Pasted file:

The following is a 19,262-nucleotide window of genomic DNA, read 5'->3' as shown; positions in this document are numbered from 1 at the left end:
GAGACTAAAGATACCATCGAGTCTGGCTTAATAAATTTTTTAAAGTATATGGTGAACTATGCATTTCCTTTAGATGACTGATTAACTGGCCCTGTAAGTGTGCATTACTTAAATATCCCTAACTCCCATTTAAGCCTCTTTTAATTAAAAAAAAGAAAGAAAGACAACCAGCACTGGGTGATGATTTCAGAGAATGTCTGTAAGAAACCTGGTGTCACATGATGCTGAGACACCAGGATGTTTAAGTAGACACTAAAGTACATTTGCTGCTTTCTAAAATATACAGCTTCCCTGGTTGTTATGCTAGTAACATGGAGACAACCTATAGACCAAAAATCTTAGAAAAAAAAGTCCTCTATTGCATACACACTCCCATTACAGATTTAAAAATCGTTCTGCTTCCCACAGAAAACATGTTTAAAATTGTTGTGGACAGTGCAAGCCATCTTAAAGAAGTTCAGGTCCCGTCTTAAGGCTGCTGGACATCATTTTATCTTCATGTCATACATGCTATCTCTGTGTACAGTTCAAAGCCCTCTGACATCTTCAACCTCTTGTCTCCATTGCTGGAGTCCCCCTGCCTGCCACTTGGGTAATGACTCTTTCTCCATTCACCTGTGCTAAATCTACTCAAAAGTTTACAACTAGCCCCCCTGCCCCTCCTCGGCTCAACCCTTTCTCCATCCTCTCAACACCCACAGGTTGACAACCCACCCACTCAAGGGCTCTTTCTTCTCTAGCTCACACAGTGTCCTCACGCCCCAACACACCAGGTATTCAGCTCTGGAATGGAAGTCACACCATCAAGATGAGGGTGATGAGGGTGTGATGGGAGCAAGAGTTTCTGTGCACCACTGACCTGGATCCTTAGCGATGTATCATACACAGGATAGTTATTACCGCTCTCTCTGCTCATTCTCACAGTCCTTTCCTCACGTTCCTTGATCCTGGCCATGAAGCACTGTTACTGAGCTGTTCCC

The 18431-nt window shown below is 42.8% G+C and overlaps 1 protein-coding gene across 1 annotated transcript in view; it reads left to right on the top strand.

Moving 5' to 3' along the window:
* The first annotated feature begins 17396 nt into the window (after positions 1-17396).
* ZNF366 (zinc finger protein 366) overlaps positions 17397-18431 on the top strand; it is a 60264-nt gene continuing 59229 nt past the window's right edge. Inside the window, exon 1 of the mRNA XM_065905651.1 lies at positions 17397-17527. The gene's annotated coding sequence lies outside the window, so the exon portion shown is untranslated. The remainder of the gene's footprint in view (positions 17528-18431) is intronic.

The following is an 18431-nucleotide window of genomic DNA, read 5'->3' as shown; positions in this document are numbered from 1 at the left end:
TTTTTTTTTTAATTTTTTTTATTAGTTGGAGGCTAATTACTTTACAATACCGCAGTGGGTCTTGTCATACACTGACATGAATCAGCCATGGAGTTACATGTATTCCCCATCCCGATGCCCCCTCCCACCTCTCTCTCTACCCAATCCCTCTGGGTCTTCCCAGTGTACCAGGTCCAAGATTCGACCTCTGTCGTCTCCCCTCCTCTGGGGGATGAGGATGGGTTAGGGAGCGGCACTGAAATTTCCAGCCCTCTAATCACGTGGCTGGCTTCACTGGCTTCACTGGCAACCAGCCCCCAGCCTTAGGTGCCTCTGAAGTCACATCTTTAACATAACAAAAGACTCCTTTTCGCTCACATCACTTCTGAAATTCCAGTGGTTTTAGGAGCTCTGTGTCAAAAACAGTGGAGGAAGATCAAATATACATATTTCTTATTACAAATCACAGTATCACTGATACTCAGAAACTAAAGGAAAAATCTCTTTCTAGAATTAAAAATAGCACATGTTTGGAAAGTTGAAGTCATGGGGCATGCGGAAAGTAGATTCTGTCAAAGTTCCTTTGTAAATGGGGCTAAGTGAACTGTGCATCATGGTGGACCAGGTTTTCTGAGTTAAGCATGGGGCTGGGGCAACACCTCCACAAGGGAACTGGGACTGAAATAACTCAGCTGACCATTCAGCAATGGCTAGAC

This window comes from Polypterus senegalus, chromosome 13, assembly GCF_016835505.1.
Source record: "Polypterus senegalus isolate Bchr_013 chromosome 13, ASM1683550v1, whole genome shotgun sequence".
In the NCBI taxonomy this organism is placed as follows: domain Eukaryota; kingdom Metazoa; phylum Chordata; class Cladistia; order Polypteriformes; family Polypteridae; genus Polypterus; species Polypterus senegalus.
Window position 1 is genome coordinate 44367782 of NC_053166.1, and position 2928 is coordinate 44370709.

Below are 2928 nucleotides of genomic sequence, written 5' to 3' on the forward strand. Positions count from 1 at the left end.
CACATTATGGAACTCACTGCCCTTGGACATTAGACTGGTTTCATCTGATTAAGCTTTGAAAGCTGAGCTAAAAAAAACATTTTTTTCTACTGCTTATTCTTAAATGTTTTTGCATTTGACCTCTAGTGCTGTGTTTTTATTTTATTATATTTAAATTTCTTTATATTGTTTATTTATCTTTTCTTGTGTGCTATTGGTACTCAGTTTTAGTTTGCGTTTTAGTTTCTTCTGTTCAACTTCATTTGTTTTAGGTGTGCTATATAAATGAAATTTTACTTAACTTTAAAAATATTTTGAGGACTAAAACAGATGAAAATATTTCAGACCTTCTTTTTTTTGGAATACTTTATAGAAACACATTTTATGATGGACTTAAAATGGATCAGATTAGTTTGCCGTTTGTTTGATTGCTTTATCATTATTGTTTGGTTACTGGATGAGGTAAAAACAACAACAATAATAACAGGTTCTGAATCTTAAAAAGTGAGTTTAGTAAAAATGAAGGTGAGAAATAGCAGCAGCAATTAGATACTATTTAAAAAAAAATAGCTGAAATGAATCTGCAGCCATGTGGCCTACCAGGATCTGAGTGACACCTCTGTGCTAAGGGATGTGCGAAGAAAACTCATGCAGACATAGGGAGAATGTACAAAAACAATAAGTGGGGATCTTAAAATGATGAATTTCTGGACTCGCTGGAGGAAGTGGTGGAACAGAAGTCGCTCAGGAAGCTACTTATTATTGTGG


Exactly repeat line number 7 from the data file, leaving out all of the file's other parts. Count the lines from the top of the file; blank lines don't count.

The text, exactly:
The following is an 18431-nucleotide window of genomic DNA, read 5'->3' as shown; positions in this document are numbered from 1 at the left end: